“If the rules aren’t followed, the purchase price of the annuity will be included in the plan member’s income,” Ms. Koiv says. She notes that she’s provided advice on “a large number of complex cases” to help make sure copycat annuities make the grade.

Restoring certainty ‘to let me sleep at night’

As for Mr. Anderson, once his choice was made, putting the plan in action was relatively straightforward. Mr. Youngblud sought annuity quotes from life insurance companies, and he and Mr. Anderson selected the best option: “the one that lets me sleep at night.”

Story continues below advertisement

Now that retirement is upon him, his future plans include spending more time with their grandchildren – "No job to plan around!” – and travel with his wife, Carrie, whether “south for the sunshine or east to Europe.”

Report an error Editorial code of conduct
Due to technical reasons, we have temporarily removed commenting from our articles. We hope to have this fixed soon. Thank you for your patience. If you are looking to give feedback on our new site, please send it along to feedback@globeandmail.com. If you want to write a letter to the editor, please forward to letters@globeandmail.com.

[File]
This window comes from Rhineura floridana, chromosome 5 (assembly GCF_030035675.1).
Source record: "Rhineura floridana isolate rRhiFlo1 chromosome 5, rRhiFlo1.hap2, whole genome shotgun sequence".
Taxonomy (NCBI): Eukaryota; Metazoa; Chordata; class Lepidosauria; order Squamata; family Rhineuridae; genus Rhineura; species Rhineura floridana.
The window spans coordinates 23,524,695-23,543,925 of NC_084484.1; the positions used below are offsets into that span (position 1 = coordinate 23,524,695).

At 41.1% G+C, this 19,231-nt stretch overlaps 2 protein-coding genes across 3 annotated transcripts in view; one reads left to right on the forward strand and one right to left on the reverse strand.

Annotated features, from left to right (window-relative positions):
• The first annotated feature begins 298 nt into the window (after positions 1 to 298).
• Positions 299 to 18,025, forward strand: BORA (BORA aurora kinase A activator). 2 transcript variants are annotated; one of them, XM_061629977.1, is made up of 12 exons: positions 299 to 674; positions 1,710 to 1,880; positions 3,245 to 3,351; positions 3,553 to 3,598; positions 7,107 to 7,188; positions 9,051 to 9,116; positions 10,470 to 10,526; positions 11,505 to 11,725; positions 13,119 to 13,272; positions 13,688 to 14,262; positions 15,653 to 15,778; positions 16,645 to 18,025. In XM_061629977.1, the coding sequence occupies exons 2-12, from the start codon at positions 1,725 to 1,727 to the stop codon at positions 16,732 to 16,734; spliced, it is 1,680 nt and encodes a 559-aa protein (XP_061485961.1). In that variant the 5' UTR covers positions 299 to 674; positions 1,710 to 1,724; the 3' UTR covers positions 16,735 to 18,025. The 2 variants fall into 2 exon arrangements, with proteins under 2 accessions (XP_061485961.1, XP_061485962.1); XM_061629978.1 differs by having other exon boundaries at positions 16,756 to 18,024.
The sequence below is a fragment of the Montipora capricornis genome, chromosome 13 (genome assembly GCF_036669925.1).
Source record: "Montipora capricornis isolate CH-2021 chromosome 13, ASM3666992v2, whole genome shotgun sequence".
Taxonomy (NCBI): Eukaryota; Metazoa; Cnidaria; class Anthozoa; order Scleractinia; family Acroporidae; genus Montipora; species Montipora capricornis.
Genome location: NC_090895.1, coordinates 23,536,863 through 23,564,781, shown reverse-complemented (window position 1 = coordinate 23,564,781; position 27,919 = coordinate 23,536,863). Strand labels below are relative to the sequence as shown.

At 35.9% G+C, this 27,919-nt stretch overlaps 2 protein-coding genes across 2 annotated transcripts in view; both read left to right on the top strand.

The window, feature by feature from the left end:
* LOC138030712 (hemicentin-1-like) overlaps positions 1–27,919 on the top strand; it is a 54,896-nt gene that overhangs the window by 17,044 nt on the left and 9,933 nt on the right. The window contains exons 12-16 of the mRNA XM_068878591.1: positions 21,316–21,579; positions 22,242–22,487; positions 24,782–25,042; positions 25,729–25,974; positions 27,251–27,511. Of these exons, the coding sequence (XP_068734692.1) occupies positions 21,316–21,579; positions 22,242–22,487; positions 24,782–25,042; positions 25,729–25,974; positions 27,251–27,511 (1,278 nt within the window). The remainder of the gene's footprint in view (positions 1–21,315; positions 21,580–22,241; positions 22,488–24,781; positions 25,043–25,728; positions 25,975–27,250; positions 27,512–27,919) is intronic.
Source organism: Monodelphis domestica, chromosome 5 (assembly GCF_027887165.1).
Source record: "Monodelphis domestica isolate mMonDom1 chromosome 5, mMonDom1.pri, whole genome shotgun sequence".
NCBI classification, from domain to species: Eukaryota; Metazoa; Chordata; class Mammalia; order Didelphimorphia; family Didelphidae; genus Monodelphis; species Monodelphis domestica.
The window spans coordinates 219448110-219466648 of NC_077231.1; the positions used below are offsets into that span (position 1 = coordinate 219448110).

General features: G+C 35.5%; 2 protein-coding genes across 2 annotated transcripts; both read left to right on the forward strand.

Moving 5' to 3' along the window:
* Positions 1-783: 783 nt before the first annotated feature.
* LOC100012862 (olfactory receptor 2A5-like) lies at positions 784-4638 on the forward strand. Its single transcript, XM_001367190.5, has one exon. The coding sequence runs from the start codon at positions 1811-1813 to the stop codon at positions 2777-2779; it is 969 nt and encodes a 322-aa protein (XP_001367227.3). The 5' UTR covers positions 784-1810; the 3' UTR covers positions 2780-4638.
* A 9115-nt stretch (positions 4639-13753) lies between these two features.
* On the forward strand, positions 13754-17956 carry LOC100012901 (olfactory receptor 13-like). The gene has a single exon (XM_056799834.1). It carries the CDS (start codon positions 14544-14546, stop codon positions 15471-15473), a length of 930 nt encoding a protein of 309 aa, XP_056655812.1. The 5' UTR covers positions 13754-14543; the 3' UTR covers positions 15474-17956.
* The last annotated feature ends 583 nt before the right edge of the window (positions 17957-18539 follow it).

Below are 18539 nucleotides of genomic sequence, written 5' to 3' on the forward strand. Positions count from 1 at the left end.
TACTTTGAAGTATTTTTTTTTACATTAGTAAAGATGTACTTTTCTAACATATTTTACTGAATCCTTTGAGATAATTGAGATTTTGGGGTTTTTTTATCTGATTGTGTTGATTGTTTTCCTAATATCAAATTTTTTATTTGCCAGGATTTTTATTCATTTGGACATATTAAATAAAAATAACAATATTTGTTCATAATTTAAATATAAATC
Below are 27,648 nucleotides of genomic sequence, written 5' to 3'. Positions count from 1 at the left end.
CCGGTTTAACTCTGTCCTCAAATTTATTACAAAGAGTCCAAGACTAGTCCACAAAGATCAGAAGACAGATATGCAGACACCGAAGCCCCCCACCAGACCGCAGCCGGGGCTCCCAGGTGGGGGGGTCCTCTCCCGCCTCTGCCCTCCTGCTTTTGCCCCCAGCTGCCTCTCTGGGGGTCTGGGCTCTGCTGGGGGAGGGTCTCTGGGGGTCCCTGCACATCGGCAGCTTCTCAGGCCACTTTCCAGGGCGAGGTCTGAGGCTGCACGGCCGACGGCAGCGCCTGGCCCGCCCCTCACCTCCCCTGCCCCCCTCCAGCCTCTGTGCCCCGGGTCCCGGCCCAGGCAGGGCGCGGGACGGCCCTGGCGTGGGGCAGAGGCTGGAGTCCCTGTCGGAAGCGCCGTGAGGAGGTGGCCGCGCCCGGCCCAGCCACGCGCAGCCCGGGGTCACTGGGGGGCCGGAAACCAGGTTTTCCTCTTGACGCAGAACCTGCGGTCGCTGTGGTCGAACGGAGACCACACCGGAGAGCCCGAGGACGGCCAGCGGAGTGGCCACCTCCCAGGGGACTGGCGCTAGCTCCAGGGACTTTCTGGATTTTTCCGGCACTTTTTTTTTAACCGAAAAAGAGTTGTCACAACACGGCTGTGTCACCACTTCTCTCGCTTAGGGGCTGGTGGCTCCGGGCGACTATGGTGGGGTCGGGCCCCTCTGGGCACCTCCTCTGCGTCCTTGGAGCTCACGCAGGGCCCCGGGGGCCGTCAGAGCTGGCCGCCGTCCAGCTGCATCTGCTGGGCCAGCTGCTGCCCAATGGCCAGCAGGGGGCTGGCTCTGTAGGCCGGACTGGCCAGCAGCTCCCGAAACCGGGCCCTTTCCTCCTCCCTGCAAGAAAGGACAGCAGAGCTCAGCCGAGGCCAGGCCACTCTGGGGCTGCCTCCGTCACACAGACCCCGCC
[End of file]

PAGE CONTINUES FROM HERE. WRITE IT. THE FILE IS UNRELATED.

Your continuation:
Welcome to The Globe and Mail’s comment community. This is a space where subscribers can engage with each other and Globe staff. Non-subscribers can read and sort comments but will not be able to engage with them in any way. Click here to subscribe.

If you would like to write a letter to the editor, please forward it to letters@globeandmail.com. Readers can also interact with The Globe on Facebook and Twitter .

Welcome to The Globe and Mail’s comment community. This is a space where subscribers can engage with each other and Globe staff. Non-subscribers can read and sort comments but will not be able to engage with them in any way. Click here to subscribe.

If you would like to write a letter to the editor, please forward it to letters@globeandmail.com. Readers can also interact with The Globe on Facebook and Twitter .

Discussion loading ...